Army aviation

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In the United States Army, Army aviation includes those short-range fixed-wing and helicopter aircraft that are integrated into ground units or dedicated to their support, as opposed to long-range aircraft that have missions not associated closely with ground troops. In some other countries, this mission is associated army coordination aircraft.

This is a sensitive issue in the U.S. military, due to a continuing roles-and-mission argument, especially between the Army and the Air Force, dating back to the Key West Agreement of 1948. Written shortly after the Air Force became an independent service in 1947, the Air Force, at first, took responsibility for all armed and long-range aircraft. There was a perception on the part of the Army, however, that the Air Force gave a low priority to ground forces specific missions, such as close air support, forward observers of artillery, battlefield medical evacuation, etc.

As part of the Navy, the United States Marine Corps was not subject to the same restrictions, in part because Naval aviation and Marine aviation saw one another as more complementary than competitive. Since the Marines, on typical assignments, do not have attached medium and heavy artillery or tanks, a Marine air-ground task force (MAGTF) that is task-organized to conduct aviation operations is assumed to have an aviation combat element, responsible for:

Marine aviation function Army authority
antiair warfare Air Defense Artillery and helicopter self-protection
offensive air support only armed and attack helicopters,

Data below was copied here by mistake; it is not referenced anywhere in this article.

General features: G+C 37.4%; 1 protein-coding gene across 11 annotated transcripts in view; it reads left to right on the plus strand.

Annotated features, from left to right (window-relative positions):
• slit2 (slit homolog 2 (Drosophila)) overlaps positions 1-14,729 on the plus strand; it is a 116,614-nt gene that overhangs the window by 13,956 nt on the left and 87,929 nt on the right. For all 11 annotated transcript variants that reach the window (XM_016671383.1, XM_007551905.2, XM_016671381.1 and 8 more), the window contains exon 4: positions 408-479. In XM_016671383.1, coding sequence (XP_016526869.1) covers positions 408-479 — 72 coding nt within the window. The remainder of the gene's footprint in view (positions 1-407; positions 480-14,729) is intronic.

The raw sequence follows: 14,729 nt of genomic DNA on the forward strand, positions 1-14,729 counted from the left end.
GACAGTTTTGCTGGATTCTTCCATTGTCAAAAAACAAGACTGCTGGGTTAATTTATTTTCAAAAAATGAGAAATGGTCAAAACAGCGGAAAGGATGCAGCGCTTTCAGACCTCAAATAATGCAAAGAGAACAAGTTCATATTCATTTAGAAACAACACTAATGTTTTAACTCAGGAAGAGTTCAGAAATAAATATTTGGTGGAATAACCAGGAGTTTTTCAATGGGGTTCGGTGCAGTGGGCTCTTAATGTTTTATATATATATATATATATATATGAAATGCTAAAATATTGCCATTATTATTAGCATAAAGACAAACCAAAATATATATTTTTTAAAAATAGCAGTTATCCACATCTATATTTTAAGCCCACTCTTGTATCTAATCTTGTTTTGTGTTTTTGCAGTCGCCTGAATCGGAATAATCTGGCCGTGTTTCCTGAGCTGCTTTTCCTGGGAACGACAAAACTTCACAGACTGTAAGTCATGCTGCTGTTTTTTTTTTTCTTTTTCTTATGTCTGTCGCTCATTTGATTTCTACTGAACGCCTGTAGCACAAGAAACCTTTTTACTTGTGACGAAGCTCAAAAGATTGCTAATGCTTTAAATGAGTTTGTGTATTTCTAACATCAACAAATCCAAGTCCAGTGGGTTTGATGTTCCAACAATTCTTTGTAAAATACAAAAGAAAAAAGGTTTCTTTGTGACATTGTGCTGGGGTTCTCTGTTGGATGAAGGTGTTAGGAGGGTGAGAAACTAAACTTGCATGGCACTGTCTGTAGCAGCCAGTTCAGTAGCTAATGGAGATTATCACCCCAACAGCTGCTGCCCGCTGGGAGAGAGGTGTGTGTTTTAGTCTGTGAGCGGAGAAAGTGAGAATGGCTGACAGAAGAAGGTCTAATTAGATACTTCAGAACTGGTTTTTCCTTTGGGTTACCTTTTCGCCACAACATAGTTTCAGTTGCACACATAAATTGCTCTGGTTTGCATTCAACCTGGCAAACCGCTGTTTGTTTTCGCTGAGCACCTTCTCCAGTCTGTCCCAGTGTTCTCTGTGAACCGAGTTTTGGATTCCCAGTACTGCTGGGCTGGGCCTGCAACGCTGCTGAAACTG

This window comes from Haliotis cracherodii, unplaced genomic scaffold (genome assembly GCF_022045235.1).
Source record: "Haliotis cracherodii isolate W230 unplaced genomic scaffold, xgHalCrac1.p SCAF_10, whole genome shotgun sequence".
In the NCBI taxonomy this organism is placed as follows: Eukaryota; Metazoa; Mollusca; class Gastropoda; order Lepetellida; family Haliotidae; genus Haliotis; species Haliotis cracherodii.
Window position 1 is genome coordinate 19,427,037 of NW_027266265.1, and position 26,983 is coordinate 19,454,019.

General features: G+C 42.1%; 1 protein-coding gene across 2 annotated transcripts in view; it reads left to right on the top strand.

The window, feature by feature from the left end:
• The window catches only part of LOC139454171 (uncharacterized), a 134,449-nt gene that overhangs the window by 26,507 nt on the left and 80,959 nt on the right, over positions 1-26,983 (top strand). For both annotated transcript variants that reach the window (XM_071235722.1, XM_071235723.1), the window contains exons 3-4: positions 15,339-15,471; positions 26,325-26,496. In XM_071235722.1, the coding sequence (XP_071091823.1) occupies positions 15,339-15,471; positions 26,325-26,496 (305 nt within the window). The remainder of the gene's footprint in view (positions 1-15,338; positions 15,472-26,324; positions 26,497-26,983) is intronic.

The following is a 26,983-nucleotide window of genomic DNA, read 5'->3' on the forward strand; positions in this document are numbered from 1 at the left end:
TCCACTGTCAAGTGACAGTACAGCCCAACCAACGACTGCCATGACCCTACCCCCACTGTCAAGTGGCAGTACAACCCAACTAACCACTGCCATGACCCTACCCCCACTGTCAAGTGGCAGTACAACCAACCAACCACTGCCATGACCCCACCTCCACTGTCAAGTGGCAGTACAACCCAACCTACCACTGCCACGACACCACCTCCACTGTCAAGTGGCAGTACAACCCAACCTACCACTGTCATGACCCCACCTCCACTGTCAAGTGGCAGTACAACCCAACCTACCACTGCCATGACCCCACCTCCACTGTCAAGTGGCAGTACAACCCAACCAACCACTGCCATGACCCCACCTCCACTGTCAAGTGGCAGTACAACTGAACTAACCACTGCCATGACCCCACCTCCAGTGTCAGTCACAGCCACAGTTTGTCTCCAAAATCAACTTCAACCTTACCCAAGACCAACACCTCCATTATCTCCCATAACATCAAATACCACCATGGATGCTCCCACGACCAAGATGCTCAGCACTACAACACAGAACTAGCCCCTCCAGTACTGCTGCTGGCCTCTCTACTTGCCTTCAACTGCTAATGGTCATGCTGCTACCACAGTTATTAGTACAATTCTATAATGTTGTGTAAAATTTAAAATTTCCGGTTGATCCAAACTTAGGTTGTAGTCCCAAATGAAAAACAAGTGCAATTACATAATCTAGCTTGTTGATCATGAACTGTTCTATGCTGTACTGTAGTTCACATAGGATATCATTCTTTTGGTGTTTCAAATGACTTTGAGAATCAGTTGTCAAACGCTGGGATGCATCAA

assault support only armed and attack helicopters,
electronic warfare helicopter and some specialized aircraft (e.g., Airborne Reconnaissance Low and RC-12 GUARDRAIL
air reconnaissance helicopter and light aircraft
control of aircraft and missiles yes; see ADAM cell

The Marine support, however, can include high-performance aircraft such as the F-18 Hornet.

History

In the 1920s and 1930s, Army ground forces considered aviation support a critical part of artillery fire adjustment, especially when Air Corps combat aircraft were not available. Light observation aircraft were made organic to artillery units in 1940 and 1941, including the Louisiana Maneuvers. "Grasshoppers", as the Army called them, tended to be slow, for extended observation time, and able to operate from minimal airfields.

World War II

On 6 June 1942 the Secretary of War ordered small single- engine spotter planes to be made organic to artillery units. Eventually this would evolve into the Army Aviation Branch, especially after the air assault experiments of the 1960s.[1]The first units flew L-4 Grasshoppers and a few larger L-5 Sentinels.

Korean War and the development of airmobile foces

Organic Army Aviation had acquired its first helicopters7, shortly before the U.S. Air Force became independent of the Army. In Korea, the value of helicopters became obvious, especially for command and control and medical evacuation. [2] There was conflict with the Air Force over larger transport helicopters.

A separate Army Aviation School started, at Fort Rucker, Alabama, in 1954. In the following year, the Army Aviation Center was created. The first armed helicopter company was activated in Okinawa in 1962. The Department of Defense did not abolish mission restrictions on the Army's rotary-wing aircraft, and thereby technically authorize the Army to arm helicopters, until 1966. See air assault for the development of a concept, approved by the Department of Defense, which established Army Aviation missions that included armed aircraft.

New doctrines for high-intensity conflict

Army Aviation continued to develop new doctrine, tactics, aircraft, equipment, and organizational structure. New or radically modified aircraft adopted during the early 1980s consisted of the AH-64 Apache, the UH-60 Blackhawk and the OH-58 Kiowa Warrior [3]

The situation continues to evolve, with unmanned aerial vehicles further confusing the Army and Air Force roles.

References

  1. U.S. Army Aviation Museum, The Origins of Army Aviation
  2. U.S. Army Aviation Museum, Establishing Our Role
  3. U.S. Army Aviation Museum, Coming of Age